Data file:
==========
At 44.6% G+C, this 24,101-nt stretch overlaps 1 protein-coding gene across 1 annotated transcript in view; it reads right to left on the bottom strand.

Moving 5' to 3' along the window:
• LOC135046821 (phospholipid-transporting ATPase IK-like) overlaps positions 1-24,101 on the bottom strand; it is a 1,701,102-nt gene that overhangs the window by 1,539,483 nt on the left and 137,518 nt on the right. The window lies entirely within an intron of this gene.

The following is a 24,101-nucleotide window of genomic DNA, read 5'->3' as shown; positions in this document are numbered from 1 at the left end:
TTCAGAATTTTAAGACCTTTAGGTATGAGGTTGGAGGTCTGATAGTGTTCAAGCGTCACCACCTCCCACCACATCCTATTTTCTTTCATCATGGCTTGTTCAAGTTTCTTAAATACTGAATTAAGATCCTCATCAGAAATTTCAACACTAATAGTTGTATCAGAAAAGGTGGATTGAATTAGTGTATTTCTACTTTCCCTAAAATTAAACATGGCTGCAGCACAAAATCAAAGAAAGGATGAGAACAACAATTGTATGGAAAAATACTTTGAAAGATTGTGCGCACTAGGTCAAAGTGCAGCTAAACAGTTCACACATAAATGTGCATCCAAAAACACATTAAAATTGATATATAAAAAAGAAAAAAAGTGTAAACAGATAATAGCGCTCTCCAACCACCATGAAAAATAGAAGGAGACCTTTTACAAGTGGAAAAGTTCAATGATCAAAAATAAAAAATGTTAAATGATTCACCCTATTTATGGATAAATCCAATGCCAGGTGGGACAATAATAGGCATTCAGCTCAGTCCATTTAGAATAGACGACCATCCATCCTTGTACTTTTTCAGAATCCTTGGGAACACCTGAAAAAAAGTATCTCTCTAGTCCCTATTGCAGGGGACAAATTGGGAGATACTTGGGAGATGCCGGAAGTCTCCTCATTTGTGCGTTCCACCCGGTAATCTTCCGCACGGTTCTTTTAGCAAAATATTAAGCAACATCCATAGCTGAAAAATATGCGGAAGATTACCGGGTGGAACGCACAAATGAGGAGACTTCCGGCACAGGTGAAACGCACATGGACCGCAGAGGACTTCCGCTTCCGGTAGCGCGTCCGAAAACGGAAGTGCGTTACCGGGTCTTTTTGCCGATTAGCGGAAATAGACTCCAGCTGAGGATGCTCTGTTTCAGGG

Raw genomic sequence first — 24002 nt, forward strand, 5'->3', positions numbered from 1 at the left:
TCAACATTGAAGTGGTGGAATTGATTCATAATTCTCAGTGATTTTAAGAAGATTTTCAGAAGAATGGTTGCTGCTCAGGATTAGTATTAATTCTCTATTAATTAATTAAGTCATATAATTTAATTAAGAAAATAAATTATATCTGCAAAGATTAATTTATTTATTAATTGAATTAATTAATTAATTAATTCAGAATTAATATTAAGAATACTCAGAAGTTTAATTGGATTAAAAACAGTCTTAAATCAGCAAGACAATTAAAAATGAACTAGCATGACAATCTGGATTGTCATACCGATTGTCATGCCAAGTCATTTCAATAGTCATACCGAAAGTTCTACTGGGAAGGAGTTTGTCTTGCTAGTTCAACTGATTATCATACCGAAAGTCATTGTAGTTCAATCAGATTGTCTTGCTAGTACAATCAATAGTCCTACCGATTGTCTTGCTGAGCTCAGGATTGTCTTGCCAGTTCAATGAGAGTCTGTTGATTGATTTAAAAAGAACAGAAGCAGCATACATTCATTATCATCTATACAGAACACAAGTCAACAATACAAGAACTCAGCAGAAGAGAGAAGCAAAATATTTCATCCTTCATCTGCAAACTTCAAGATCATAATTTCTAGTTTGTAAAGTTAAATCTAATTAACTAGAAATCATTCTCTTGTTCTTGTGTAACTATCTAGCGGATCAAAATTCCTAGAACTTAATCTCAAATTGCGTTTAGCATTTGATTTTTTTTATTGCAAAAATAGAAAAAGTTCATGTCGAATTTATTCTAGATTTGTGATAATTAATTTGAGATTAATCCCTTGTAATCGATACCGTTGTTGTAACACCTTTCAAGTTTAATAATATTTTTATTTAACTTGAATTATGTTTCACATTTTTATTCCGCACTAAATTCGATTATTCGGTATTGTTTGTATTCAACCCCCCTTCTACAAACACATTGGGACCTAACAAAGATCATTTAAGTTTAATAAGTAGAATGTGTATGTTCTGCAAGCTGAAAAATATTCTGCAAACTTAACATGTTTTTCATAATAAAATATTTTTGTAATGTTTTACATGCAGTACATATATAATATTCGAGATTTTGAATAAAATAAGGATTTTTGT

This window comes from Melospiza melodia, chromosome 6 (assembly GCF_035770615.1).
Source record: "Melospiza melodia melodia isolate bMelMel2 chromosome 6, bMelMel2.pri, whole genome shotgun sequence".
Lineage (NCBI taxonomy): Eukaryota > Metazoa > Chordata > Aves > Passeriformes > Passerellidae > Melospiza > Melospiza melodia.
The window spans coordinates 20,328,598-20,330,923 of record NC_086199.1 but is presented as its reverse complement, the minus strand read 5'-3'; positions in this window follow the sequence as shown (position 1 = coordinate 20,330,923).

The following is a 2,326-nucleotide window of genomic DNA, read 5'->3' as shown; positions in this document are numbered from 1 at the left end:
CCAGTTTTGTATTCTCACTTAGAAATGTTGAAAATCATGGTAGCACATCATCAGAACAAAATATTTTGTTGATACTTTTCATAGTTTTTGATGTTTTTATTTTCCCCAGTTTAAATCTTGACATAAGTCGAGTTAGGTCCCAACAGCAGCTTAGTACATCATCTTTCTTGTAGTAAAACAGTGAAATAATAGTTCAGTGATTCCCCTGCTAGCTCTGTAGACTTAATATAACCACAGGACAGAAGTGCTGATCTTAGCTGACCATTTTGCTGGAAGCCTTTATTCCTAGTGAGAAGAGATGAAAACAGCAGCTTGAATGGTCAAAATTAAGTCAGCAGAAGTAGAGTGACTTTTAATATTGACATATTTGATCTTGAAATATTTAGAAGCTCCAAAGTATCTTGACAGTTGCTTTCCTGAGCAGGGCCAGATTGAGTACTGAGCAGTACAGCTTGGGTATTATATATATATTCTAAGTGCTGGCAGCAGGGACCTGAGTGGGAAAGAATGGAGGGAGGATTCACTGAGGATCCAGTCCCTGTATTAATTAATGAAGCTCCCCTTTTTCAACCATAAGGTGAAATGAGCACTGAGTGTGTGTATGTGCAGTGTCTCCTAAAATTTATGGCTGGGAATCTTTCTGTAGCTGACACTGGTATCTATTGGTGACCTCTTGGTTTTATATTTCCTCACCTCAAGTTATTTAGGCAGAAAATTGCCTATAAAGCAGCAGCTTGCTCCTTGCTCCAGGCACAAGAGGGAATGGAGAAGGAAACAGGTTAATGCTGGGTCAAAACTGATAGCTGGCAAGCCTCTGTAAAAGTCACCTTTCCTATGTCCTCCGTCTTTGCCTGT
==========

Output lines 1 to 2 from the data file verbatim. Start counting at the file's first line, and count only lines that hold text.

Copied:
At 44.6% G+C, this 24,101-nt stretch overlaps 1 protein-coding gene across 1 annotated transcript in view; it reads right to left on the bottom strand.

Moving 5' to 3' along the window: